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Health beliefs, illness perceptions and determinants of breast screening uptake in Malta: a cross-sectional survey

BMC Public HealthBMC series – open, inclusive and trusted201717:416

https://doi.org/10.1186/s12889-017-4324-6

Received: 2 November 2016

Accepted: 27 April 2017

Published: 8 May 2017

Abstract

Background

Women’s beliefs and representations of breast cancer (BC) and breast screening (BS) are salient predictors for BS practices. This study utilized the health belief model (HBM) and common-sense model (CSM) of illness self-regulation to explore factors associated with BS uptake in Malta and subsequently, to identify the most important predictors to first screening uptake.

Methods

This cross-sectional survey enrolled Maltese women (n = 404) ages 50 to 60 at the time of their first screening invitation, invited to the National Breast Screening Programme by stratified random sampling, with no personal history of BC. Participants responded to a 121-item questionnaire by telephone between June–September 2015. Data were analyzed using descriptive statistics, chi-square tests and logistic regression.

Results

There is high awareness of BC signs and symptoms among Maltese women (>80% agreement for 7 out of 8 signs), but wide variation about causation (e.g., germ or virus: 38.6% ‘agree’, 30.7% ‘disagree’). ‘Fear’ was the key reason for non-attendance to first invitation (41%, n = 66) and was statistically significant across all subscale items (p < 0.05). Most items within HBM constructs (perceived barriers; cues to action; self-efficacy) were significantly associated with first invitation to the National Breast Screening Programme, such as fear of result (χ2 = 12.0, p = 0.017) and life problems were considered greater than getting mammography (χ2 = 38.8, p = 0.000). Items within CSM constructs of Illness Representation (BC causes; cyclical cancer timeline; consequences) were also significantly associated, such as BC was considered to be life-changing (χ2 = 18.0, p = 0.000) with serious financial consequences (χ2 = 13.3, p = 0.004). There were no significant associations for socio-demographic or health status variables with uptake, except for family income (χ2 = 9.7, p = 0.047). Logistic regression analyses showed that HBM constructs, in particular perceived barriers, were the strongest predictors of non-attendance to first invitation throughout the analyses (p < 0.05). However, the inclusion of illness representation dimensions improved the model accuracy to predict non-attendance when compared to HBM alone (65% vs 38.8%).

Conclusions

Interventions should be based on theory including HBM and CSM constructs, and should target first BS uptake and specific barriers to reduce disparities and increase BS uptake in Malta.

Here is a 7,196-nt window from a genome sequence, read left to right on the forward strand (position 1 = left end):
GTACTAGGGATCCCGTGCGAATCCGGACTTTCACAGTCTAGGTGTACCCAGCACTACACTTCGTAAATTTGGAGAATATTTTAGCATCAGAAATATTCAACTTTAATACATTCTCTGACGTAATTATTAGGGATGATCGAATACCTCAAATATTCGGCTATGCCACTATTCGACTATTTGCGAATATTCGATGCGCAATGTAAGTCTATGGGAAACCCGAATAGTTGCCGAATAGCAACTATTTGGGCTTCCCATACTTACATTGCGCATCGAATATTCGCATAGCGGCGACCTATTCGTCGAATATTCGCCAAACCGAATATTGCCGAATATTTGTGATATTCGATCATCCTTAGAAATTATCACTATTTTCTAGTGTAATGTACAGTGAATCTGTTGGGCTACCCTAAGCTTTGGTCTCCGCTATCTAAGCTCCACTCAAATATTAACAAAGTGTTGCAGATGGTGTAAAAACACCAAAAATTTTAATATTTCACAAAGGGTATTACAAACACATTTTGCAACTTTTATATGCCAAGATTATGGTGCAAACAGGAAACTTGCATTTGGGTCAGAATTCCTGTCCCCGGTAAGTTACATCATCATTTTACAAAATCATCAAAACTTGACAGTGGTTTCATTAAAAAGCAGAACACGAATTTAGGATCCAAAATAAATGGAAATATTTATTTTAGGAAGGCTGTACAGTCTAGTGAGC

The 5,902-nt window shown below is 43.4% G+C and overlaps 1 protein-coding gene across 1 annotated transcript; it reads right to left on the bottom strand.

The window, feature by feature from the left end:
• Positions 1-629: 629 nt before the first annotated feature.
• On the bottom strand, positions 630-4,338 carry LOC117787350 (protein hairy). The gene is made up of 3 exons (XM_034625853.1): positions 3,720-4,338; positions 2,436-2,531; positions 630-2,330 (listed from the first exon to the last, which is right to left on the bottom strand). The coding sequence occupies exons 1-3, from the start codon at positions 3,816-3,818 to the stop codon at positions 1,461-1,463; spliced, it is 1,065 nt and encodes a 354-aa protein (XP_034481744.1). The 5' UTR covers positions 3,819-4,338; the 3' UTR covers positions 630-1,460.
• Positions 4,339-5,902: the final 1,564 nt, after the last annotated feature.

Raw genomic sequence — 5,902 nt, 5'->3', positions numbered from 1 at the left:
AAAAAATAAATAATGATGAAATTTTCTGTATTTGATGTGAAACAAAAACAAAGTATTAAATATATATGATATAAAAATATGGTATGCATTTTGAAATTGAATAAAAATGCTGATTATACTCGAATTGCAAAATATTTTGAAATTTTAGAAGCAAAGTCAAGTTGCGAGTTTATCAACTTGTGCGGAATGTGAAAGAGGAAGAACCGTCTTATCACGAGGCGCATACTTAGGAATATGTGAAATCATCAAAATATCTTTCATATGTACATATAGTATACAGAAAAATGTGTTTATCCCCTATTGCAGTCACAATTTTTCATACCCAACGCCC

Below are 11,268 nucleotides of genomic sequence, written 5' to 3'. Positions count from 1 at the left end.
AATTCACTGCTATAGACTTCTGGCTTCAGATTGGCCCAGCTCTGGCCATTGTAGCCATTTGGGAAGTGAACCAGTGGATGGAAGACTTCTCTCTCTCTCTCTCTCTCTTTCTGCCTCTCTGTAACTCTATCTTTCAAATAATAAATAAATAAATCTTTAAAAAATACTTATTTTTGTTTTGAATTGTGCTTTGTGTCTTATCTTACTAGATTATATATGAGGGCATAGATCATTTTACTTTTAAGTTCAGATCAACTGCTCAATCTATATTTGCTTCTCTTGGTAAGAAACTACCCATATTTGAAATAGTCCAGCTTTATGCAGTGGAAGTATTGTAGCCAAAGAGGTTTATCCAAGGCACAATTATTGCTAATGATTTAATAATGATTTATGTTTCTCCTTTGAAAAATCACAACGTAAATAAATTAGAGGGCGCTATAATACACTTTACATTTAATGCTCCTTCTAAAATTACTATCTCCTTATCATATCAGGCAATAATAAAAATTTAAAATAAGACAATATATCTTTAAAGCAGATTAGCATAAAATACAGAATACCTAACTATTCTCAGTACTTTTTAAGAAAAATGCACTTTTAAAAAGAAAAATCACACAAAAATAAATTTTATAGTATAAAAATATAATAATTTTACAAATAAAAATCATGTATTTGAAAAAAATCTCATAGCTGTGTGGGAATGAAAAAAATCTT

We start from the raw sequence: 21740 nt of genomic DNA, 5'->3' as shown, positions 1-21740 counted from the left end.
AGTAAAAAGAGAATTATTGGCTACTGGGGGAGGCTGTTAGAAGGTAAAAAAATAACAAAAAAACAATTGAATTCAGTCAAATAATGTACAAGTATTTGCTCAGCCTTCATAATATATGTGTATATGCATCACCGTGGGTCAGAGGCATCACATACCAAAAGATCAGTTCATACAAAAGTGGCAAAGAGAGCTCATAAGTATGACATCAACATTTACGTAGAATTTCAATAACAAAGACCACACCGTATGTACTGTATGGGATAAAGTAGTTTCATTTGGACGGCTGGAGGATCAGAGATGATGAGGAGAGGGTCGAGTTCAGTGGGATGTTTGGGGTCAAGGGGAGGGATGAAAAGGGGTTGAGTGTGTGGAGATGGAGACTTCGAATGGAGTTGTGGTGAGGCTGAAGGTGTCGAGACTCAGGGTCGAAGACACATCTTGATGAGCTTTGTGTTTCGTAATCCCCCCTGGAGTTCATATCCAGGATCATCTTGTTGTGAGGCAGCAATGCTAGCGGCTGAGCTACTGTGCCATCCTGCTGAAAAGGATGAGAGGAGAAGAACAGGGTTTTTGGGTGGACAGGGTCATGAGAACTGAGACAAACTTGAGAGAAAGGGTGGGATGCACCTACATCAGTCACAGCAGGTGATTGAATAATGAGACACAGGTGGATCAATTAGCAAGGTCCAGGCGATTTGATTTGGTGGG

Keywords

Breast cancer screening Mammography Uptake Factors Health belief model Common-sense model

Background

Breast cancer (BC) is the most prevalent cancer in Europe [1], accounting for 28.8% of all female cancer incidences [2] with 425,000 new cases diagnosed yearly [3]. BC accounts for 21% of all female cancer incidences in Malta with an average of 280 women diagnosed each year, over the last decade [4].

Early detection of BC reduces morbidity and mortality, resulting in more effective treatment regimens and better survival rates [5]. Such mortality reductions are largely dependent on interventions, such as breast self-examination, clinical breast examination and screening [6]. Despite evidence that breast screening (BS) decreases BC mortality rates by 25–30% [79], BC screening rates remain suboptimal in many European countries [10, 11]. Although European Guidelines for Quality Assurance in BC [12] promote an acceptable target screening rate of at least 70%, and ideally 75% of eligible women [13], less than 60% of Maltese women accepted their first screening invitation [14] from a national breast screening programme, introduced in 2009 for women aged 50–60 years [13]. Since its establishment in Malta, the Maltese Breast Screening Programme (MBSP) routinely invites women free-of-charge by letter every three years and has expanded its cohort in its second screening round to include women aged 61–66 years.

Reasons for non-attendance are well documented and multifactorial [15, 16]. The extant literature suggests that a number of factors influence BS uptake, namely: (1) health beliefs [1719], (2) illness representations [17, 20, 21], (3) knowledge of BC signs and symptoms, its causes and consequences, and recommended BS practices [22, 23], (4) socio-demographic factors [22, 24, 25], and (5) health status (medical factors) [17, 2527].

Theoretical framework: The Health Belief Model and the Common-Sense Model of Illness Representation